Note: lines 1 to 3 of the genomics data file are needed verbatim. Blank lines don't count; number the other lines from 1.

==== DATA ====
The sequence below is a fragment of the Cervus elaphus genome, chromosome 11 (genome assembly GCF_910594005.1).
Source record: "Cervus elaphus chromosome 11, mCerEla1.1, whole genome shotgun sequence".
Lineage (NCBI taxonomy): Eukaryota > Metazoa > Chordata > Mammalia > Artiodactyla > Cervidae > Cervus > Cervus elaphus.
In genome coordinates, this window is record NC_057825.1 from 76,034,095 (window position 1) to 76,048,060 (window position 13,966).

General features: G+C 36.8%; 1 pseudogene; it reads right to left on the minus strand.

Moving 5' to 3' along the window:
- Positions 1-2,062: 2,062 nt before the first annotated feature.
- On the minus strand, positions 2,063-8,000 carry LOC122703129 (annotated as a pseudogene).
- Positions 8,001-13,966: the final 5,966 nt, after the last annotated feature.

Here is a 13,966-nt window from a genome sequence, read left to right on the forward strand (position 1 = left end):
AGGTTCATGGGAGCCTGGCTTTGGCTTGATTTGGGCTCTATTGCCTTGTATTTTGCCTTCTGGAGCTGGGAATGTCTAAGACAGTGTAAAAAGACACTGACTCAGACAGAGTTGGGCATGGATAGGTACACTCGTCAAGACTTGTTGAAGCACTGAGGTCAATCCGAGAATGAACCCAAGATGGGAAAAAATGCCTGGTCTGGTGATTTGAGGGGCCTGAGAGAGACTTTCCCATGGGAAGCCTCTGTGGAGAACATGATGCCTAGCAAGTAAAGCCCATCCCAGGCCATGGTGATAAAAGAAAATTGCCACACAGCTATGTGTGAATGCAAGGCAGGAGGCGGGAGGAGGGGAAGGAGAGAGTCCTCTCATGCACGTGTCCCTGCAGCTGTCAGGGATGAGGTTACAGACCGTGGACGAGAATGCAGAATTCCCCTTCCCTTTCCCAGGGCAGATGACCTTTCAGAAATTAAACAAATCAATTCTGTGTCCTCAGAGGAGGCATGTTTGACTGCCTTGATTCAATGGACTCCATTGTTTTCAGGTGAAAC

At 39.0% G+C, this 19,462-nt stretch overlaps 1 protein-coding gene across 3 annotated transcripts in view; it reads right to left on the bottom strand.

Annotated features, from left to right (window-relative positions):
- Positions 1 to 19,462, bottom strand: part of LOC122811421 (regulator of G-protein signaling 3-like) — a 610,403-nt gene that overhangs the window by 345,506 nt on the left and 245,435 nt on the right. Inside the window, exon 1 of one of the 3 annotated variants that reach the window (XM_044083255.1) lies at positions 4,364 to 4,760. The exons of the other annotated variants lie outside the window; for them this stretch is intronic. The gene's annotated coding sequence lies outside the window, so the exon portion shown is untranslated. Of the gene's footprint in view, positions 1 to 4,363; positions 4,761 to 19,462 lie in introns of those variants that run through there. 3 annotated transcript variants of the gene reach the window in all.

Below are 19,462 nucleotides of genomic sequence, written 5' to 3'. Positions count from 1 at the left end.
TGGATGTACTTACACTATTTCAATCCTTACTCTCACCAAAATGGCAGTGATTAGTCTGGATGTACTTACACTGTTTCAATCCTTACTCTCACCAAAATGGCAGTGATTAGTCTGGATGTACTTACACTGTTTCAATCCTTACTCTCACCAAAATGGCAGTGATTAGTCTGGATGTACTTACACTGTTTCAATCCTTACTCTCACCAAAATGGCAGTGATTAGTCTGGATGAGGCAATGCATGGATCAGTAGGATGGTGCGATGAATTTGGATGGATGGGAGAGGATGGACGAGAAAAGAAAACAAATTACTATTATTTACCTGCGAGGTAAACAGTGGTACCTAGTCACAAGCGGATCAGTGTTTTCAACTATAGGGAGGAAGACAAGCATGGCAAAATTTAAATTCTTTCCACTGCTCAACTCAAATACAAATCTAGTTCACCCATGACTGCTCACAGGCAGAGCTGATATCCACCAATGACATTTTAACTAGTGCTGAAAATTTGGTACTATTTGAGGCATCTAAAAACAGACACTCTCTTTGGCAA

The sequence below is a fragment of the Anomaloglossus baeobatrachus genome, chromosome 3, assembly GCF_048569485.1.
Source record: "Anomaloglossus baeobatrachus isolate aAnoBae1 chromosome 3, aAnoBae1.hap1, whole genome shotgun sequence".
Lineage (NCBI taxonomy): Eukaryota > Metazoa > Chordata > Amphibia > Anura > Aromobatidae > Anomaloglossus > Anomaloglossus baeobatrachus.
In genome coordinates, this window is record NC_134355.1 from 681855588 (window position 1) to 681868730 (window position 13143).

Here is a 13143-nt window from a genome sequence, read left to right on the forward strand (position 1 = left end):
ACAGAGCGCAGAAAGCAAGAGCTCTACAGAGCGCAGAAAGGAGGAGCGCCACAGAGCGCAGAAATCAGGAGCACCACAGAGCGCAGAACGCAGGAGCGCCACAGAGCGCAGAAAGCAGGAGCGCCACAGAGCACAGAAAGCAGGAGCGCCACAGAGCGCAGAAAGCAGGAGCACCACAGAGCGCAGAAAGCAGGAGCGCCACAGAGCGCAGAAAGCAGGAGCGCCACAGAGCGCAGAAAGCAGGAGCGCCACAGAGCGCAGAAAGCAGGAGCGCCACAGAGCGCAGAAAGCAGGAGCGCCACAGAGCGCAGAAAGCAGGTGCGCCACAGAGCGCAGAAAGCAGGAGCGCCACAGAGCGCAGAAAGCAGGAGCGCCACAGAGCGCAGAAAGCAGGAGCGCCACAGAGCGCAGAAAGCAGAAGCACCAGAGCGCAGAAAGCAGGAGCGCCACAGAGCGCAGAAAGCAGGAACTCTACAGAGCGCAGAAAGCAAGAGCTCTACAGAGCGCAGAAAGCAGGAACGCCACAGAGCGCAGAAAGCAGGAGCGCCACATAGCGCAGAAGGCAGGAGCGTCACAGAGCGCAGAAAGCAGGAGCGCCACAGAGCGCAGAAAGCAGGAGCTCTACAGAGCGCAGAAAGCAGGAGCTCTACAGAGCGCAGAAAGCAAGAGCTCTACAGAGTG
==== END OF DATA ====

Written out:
The sequence below is a fragment of the Cervus elaphus genome, chromosome 11 (genome assembly GCF_910594005.1).
Source record: "Cervus elaphus chromosome 11, mCerEla1.1, whole genome shotgun sequence".
Lineage (NCBI taxonomy): Eukaryota > Metazoa > Chordata > Mammalia > Artiodactyla > Cervidae > Cervus > Cervus elaphus.